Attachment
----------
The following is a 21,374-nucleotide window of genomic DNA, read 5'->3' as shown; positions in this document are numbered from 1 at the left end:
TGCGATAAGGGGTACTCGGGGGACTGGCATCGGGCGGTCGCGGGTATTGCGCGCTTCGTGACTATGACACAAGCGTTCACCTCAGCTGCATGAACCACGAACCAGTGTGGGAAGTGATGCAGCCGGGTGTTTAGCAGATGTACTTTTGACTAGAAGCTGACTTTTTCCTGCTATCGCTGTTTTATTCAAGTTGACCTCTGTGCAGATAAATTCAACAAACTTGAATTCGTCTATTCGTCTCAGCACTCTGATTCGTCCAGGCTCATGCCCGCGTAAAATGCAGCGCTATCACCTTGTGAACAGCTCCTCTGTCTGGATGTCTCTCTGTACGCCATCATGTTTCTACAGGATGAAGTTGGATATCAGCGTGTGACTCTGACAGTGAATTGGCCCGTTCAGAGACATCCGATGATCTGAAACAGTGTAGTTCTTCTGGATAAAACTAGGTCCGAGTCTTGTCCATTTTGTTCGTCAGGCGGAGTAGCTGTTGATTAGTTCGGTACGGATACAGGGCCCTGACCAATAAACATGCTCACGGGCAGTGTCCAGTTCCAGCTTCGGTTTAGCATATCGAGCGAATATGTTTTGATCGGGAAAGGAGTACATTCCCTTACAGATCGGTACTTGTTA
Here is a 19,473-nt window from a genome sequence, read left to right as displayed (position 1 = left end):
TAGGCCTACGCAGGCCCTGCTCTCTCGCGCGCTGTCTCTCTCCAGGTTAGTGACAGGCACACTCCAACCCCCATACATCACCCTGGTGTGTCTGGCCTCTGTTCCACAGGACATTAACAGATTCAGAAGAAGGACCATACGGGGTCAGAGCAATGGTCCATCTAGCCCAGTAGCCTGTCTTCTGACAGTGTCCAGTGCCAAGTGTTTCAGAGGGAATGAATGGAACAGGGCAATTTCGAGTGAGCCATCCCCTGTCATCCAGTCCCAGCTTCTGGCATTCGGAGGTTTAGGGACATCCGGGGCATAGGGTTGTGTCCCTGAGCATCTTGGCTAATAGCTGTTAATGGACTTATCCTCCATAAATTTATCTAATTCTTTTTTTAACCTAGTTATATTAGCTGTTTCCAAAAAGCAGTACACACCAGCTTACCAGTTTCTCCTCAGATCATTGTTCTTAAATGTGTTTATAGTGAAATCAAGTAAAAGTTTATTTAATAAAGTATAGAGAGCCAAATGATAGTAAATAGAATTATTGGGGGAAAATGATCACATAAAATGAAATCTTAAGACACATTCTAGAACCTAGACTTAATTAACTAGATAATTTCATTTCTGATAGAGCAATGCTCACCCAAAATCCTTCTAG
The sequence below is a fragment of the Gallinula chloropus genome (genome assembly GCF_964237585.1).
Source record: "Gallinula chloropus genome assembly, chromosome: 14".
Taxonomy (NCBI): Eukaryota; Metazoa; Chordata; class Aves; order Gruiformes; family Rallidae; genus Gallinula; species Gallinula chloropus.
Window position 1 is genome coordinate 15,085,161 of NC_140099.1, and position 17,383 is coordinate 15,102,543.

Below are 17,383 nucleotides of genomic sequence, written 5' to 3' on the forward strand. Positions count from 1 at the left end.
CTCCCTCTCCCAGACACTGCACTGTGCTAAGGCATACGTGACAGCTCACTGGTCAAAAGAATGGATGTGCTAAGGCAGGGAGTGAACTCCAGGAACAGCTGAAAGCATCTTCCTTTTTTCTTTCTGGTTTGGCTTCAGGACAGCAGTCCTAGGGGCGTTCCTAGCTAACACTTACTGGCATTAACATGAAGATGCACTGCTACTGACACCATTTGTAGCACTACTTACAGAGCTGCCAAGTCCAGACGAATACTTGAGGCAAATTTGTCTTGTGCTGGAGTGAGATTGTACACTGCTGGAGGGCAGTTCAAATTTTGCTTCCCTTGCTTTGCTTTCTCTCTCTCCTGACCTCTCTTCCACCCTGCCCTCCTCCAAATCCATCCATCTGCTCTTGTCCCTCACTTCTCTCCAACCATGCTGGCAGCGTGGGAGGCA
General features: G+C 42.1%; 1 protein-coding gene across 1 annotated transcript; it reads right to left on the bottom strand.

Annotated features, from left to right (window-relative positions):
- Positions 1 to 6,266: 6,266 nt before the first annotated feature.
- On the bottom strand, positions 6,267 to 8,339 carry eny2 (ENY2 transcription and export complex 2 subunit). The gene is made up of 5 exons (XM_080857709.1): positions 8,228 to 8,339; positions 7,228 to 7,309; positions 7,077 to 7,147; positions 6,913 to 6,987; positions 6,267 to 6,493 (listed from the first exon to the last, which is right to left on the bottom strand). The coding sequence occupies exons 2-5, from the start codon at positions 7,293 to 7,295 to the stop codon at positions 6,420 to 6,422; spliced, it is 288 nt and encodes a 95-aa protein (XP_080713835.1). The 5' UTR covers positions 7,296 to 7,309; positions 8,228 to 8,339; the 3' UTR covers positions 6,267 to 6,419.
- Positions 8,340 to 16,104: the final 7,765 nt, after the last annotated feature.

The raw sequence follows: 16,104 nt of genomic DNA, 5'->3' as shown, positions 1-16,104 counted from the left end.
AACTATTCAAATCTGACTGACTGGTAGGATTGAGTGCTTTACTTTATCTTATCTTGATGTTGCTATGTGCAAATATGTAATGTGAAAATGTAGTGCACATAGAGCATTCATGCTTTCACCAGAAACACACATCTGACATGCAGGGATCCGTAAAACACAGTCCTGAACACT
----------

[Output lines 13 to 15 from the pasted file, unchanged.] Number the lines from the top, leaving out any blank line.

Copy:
- Positions 1 to 6,266: 6,266 nt before the first annotated feature.
- On the bottom strand, positions 6,267 to 8,339 carry eny2 (ENY2 transcription and export complex 2 subunit). The gene is made up of 5 exons (XM_080857709.1): positions 8,228 to 8,339; positions 7,228 to 7,309; positions 7,077 to 7,147; positions 6,913 to 6,987; positions 6,267 to 6,493 (listed from the first exon to the last, which is right to left on the bottom strand). The coding sequence occupies exons 2-5, from the start codon at positions 7,293 to 7,295 to the stop codon at positions 6,420 to 6,422; spliced, it is 288 nt and encodes a 95-aa protein (XP_080713835.1). The 5' UTR covers positions 7,296 to 7,309; positions 8,228 to 8,339; the 3' UTR covers positions 6,267 to 6,419.
- Positions 8,340 to 16,104: the final 7,765 nt, after the last annotated feature.